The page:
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Thursday, July 23, 2015

Don Versus Oscar - Rooster Stare Down (Blog 252)

Our Buff Orpingtons turned 16 weeks old on Wednesday of this week, and our Rhode Island Reds 15 weeks on Monday.  And the alpha cockerel of the former (Oscar) had a stare down with the alpha cockerel of the latter (Don) today.  And it was the older, bigger Oscar that "blinked."

Both cockerels have been crowing for a while, Oscar began almost a month ago and Don started last Monday.  They are both attempting to mate with their hens, and both have thorougly intimidated the other cockerels in their respective pens, which are adjacent to each other.

Of all these momentous events in the life of a young rooster, the stare down today was the most fascinating.  Oscar started the skirmish by walking briskly back and forth along the wire separating the pens.  Don rushed over, puffed himself up, and gave Oscar the evil eye.  Both males locked in their stares for  long seconds until Oscar retreated.

Size usually matters in the world of roosters, but Don, for now, is not only the cock of the heap in the pens but also lord of the backyard.

Thursday, July 16, 2015

Elaine Names Our Rhode Island Red Chickens - After Mad Men Characters (Blog 251)

In our household, Elaine and I have different areas of responsibility where one of us is in charge.  One of my spouse's duties is to name our chickens.  Back in April, we received heritage Rhode Island Red chicks in the mail, and this week Elaine has decided that our birds' names will have a Mad Men theme.

Don...The name of our Alpha Rooster.  At 14 weeks, he started to crow and often has brief skirmishes with Roger, although they are good buddies.

Roger...Our Beta rooster. At least four times a day, Don and Roger have one-on-one battles, but all is usually forgiven by fly up time.

Pete... Scared of both Don and Roger as he is at the bottom of the cockerel pecking order.

Joan...Our Alpha hen.  Developed more quickly than the other hens. Always the first out of the hen house in the morning.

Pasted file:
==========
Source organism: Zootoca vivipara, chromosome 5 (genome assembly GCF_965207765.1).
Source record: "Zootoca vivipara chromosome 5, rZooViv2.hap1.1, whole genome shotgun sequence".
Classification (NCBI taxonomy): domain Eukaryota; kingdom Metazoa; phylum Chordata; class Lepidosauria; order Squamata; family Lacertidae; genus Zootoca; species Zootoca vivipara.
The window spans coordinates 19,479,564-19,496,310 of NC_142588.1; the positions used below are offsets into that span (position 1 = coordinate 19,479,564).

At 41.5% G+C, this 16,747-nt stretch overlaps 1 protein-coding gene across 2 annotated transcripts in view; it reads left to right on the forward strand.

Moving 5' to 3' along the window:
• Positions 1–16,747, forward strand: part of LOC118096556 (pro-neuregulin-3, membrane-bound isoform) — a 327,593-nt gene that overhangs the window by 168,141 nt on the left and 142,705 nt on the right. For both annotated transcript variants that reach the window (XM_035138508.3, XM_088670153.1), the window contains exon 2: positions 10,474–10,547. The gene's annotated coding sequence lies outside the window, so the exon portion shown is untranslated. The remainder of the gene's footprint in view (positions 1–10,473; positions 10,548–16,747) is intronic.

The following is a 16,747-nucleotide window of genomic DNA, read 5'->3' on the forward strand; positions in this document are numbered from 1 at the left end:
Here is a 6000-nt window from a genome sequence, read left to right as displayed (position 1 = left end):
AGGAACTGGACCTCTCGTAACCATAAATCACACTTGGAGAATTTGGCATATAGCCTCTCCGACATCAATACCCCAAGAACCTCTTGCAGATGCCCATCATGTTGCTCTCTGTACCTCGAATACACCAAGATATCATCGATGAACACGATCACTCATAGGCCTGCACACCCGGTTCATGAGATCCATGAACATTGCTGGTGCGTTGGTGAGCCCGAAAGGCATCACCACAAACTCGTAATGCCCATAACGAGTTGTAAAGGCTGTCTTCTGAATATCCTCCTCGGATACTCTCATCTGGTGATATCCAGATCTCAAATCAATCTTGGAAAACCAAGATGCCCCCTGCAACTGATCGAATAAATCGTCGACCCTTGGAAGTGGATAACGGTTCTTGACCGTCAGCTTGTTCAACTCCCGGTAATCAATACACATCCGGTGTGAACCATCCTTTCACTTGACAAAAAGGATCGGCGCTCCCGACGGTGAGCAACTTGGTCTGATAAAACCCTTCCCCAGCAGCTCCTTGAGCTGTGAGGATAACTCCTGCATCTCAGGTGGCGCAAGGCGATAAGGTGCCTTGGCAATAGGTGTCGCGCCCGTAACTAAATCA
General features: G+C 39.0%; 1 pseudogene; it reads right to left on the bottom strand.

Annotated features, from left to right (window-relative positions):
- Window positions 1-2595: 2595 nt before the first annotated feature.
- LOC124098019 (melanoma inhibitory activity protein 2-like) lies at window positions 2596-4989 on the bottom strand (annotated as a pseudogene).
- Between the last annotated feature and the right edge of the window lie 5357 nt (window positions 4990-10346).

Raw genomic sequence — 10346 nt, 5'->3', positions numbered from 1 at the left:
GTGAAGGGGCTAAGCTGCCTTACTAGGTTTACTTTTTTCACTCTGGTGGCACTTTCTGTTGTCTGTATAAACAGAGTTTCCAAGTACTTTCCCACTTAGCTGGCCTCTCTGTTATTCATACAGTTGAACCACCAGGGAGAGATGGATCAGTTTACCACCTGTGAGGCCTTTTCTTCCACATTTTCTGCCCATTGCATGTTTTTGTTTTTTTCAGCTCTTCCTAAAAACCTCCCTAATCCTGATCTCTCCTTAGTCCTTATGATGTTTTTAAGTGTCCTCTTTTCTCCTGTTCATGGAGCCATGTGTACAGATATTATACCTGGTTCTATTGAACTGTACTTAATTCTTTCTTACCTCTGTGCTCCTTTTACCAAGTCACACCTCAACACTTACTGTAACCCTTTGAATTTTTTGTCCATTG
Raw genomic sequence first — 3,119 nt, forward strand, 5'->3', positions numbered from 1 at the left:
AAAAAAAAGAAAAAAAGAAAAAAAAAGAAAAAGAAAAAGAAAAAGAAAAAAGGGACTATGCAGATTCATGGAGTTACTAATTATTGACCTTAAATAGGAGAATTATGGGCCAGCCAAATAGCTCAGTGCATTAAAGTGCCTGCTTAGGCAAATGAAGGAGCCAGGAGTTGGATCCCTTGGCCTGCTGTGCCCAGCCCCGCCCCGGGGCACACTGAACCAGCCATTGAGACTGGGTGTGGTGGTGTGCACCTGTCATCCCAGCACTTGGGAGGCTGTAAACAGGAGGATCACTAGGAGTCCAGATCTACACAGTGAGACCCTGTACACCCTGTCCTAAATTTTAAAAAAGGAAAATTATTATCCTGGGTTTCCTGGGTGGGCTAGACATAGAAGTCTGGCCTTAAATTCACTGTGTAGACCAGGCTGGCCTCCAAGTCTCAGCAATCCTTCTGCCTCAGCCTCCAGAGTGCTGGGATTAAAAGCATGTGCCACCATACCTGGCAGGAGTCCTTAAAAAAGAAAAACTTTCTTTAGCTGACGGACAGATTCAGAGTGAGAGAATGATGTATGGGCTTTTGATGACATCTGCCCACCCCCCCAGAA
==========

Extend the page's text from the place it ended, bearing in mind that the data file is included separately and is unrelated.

Peggy... Our beta hen...a real striver, defers to Joan but doesn't seem to like doing so.

Trudy... A real Gamma girl, the last one out of the hen house in the morning.  Is afraid to assert herself, a really cute hen though.  When food is tossed into the run, Trudy is the last one to move toward it.  The picture below shows Don, Joan, and Peggy.

Friday, July 10, 2015

Honey from St. Gall Farm (Blog 250)

Today, good friend Paul Hinlicky, who along with his wife Ellen operates St. Gall Farm in Roanoke County, Virginia, dropped off some honey that Elaine and I had purchased from him.  Paul has just recently begun raising honeybees and informed us that the first honey was ready for gathering.

Like us, Paul strives to be a locavore, and we were thrilled to support his efforts at that as well as purchasing honey for ourselves that came from "just up the road."  The price is very reasonable at $10.00 a pint, and Elaine said that the quart we bought would be used to sweeten a number of our foods in the coming months.  I can't wait to try it on some of Elaine's homemade sourdough bread... maybe tonight.

If readers would like to purchase some, here is Paul's e-mail address:

Friday, July 3, 2015

Picking Blueberries with Sam and Sarah (Blog 249)

For several years my daughter Sarah and I have been talking about going on a berry picking expedition to Woodall's Blueberries ( in Craig County, Virginia.  Today with her son Sam in tow, we finally were able to go.

Everything about the Woodall's is wonderful: mowed paths between the rows, healthy, vigorous plants, and reasonable prices ($12.00 per gallon).  Of course, going anywhere with my three-year-old grandson Sam can be an adventure.  A steady, light rain fell during the 85 minutes or so it took for Sarah and myself to each pick a gallon.  Sam after starting strong in the berry picking department soon became distracted by the nearby pond, bugs in the grass, the rows which were ideal for him to run up and down, and his penchant for eating as many berries as he picked.

But sopping wet, we finally finished our mission around 10:15 and headed for home.  Elaine immediately made a blueberry cobbler for lunch, a quart was held out for pancakes and toppings for oatmeal in the coming days, the rest was frozen for the winter.

We'll be back next summer.